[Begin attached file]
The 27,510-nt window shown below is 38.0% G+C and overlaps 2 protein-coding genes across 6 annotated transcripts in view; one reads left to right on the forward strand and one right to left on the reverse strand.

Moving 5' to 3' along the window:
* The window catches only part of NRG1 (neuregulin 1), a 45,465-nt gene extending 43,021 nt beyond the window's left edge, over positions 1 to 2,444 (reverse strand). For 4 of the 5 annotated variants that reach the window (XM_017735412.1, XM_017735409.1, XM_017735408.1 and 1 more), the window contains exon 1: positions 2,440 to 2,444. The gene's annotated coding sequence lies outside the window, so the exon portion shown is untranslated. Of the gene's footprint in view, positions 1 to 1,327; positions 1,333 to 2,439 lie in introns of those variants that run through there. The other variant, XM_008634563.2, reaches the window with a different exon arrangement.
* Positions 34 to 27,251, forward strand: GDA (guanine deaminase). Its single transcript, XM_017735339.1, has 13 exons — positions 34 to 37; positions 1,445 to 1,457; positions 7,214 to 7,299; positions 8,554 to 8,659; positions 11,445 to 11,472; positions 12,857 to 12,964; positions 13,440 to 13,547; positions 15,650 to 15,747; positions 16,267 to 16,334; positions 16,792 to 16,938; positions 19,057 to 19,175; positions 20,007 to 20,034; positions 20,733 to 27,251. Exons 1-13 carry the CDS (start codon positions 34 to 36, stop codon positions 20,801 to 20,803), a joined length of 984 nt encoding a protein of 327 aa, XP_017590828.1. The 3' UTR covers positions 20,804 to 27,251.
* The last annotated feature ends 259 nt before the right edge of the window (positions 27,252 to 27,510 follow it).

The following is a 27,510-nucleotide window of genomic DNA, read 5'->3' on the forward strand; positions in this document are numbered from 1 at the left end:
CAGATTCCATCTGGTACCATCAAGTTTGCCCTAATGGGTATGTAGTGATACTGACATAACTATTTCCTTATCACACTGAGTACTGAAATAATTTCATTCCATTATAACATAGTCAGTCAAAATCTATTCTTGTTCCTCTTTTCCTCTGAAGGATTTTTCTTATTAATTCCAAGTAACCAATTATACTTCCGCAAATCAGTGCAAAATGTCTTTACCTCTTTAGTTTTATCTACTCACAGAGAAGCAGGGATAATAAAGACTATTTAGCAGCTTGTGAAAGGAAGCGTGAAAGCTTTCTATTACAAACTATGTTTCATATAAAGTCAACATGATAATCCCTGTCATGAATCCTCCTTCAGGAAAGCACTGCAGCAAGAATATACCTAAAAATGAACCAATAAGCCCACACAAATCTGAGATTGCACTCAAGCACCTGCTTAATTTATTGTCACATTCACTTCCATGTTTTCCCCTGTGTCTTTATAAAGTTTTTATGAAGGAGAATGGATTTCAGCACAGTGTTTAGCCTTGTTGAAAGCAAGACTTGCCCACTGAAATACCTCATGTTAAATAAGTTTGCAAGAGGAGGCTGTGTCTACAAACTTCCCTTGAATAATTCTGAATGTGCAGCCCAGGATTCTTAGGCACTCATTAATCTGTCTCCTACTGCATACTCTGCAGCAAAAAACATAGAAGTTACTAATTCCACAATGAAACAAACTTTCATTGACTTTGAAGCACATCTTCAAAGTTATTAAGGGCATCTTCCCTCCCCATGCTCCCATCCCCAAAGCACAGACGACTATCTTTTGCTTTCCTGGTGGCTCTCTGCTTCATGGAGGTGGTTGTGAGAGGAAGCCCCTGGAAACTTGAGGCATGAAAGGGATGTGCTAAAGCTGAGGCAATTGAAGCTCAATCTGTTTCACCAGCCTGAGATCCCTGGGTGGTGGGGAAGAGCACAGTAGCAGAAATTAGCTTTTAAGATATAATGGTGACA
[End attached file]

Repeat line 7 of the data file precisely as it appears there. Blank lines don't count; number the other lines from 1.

CAGATTCCATCTGGTACCATCAAGTTTGCCCTAATGGGTATGTAGTGATACTGACATAACTATTTCCTTATCACACTGAGTACTGAAATAATTTCATTCCATTATAACATAGTCAGTCAAAATCTATTCTTGTTCCTCTTTTCCTCTGAAGGATTTTTCTTATTAATTCCAAGTAACCAATTATACTTCCGCAAATCAGTGCAAAATGTCTTTACCTCTTTAGTTTTATCTACTCACAGAGAAGCAGGGATAATAAAGACTATTTAGCAGCTTGTGAAAGGAAGCGTGAAAGCTTTCTATTACAAACTATGTTTCATATAAAGTCAACATGATAATCCCTGTCATGAATCCTCCTTCAGGAAAGCACTGCAGCAAGAATATACCTAAAAATGAACCAATAAGCCCACACAAATCTGAGATTGCACTCAAGCACCTGCTTAATTTATTGTCACATTCACTTCCATGTTTTCCCCTGTGTCTTTATAAAGTTTTTATGAAGGAGAATGGATTTCAGCACAGTGTTTAGCCTTGTTGAAAGCAAGACTTGCCCACTGAAATACCTCATGTTAAATAAGTTTGCAAGAGGAGGCTGTGTCTACAAACTTCCCTTGAATAATTCTGAATGTGCAGCCCAGGATTCTTAGGCACTCATTAATCTGTCTCCTACTGCATACTCTGCAGCAAAAAACATAGAAGTTACTAATTCCACAATGAAACAAACTTTCATTGACTTTGAAGCACATCTTCAAAGTTATTAAGGGCATCTTCCCTCCCCATGCTCCCATCCCCAAAGCACAGACGACTATCTTTTGCTTTCCTGGTGGCTCTCTGCTTCATGGAGGTGGTTGTGAGAGGAAGCCCCTGGAAACTTGAGGCATGAAAGGGATGTGCTAAAGCTGAGGCAATTGAAGCTCAATCTGTTTCACCAGCCTGAGATCCCTGGGTGGTGGGGAAGAGCACAGTAGCAGAAATTAGCTTTTAAGATATAATGGTGACA